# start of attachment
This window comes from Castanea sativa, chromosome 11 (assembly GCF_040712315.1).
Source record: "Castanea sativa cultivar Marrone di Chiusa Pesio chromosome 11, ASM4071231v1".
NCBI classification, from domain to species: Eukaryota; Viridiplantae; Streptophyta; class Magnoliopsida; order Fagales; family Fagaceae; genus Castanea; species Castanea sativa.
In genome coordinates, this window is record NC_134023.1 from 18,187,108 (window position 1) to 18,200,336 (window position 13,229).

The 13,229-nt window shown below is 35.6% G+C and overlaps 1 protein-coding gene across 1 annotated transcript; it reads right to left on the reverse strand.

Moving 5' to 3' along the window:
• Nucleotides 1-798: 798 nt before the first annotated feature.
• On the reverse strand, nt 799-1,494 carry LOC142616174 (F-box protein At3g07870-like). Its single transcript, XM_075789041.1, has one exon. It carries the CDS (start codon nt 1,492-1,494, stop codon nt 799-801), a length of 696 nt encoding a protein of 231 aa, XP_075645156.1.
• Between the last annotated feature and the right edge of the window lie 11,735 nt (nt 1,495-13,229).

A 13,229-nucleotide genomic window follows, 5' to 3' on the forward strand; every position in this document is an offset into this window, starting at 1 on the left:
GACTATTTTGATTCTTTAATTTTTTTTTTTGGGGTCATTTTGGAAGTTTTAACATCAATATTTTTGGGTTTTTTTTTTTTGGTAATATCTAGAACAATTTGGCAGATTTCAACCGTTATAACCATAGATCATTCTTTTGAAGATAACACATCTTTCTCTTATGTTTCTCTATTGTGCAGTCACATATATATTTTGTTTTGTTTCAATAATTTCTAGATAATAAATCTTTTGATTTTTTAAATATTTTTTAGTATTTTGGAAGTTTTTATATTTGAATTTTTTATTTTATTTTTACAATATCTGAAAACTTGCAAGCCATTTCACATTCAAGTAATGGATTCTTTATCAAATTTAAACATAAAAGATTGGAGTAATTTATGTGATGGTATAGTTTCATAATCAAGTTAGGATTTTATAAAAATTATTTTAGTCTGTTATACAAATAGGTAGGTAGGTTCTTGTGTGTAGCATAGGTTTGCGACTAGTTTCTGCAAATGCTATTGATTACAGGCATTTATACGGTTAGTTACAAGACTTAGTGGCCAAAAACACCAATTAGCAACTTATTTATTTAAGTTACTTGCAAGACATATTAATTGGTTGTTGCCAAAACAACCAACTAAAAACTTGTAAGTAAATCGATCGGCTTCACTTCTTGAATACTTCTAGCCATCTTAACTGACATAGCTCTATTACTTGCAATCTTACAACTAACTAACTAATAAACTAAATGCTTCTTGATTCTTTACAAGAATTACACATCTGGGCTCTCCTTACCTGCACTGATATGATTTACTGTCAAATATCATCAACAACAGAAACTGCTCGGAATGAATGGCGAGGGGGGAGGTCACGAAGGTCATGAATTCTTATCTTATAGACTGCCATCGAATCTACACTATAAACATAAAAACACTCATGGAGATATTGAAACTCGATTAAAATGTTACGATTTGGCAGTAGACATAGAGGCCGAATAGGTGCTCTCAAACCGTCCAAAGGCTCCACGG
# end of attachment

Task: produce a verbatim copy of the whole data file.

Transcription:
This window comes from Castanea sativa, chromosome 11 (assembly GCF_040712315.1).
Source record: "Castanea sativa cultivar Marrone di Chiusa Pesio chromosome 11, ASM4071231v1".
NCBI classification, from domain to species: Eukaryota; Viridiplantae; Streptophyta; class Magnoliopsida; order Fagales; family Fagaceae; genus Castanea; species Castanea sativa.
In genome coordinates, this window is record NC_134023.1 from 18,187,108 (window position 1) to 18,200,336 (window position 13,229).

The 13,229-nt window shown below is 35.6% G+C and overlaps 1 protein-coding gene across 1 annotated transcript; it reads right to left on the reverse strand.

Moving 5' to 3' along the window:
• Nucleotides 1-798: 798 nt before the first annotated feature.
• On the reverse strand, nt 799-1,494 carry LOC142616174 (F-box protein At3g07870-like). Its single transcript, XM_075789041.1, has one exon. It carries the CDS (start codon nt 1,492-1,494, stop codon nt 799-801), a length of 696 nt encoding a protein of 231 aa, XP_075645156.1.
• Between the last annotated feature and the right edge of the window lie 11,735 nt (nt 1,495-13,229).

A 13,229-nucleotide genomic window follows, 5' to 3' on the forward strand; every position in this document is an offset into this window, starting at 1 on the left:
GACTATTTTGATTCTTTAATTTTTTTTTTTGGGGTCATTTTGGAAGTTTTAACATCAATATTTTTGGGTTTTTTTTTTTTGGTAATATCTAGAACAATTTGGCAGATTTCAACCGTTATAACCATAGATCATTCTTTTGAAGATAACACATCTTTCTCTTATGTTTCTCTATTGTGCAGTCACATATATATTTTGTTTTGTTTCAATAATTTCTAGATAATAAATCTTTTGATTTTTTAAATATTTTTTAGTATTTTGGAAGTTTTTATATTTGAATTTTTTATTTTATTTTTACAATATCTGAAAACTTGCAAGCCATTTCACATTCAAGTAATGGATTCTTTATCAAATTTAAACATAAAAGATTGGAGTAATTTATGTGATGGTATAGTTTCATAATCAAGTTAGGATTTTATAAAAATTATTTTAGTCTGTTATACAAATAGGTAGGTAGGTTCTTGTGTGTAGCATAGGTTTGCGACTAGTTTCTGCAAATGCTATTGATTACAGGCATTTATACGGTTAGTTACAAGACTTAGTGGCCAAAAACACCAATTAGCAACTTATTTATTTAAGTTACTTGCAAGACATATTAATTGGTTGTTGCCAAAACAACCAACTAAAAACTTGTAAGTAAATCGATCGGCTTCACTTCTTGAATACTTCTAGCCATCTTAACTGACATAGCTCTATTACTTGCAATCTTACAACTAACTAACTAATAAACTAAATGCTTCTTGATTCTTTACAAGAATTACACATCTGGGCTCTCCTTACCTGCACTGATATGATTTACTGTCAAATATCATCAACAACAGAAACTGCTCGGAATGAATGGCGAGGGGGGAGGTCACGAAGGTCATGAATTCTTATCTTATAGACTGCCATCGAATCTACACTATAAACATAAAAACACTCATGGAGATATTGAAACTCGATTAAAATGTTACGATTTGGCAGTAGACATAGAGGCCGAATAGGTGCTCTCAAACCGTCCAAAGGCTCCACGG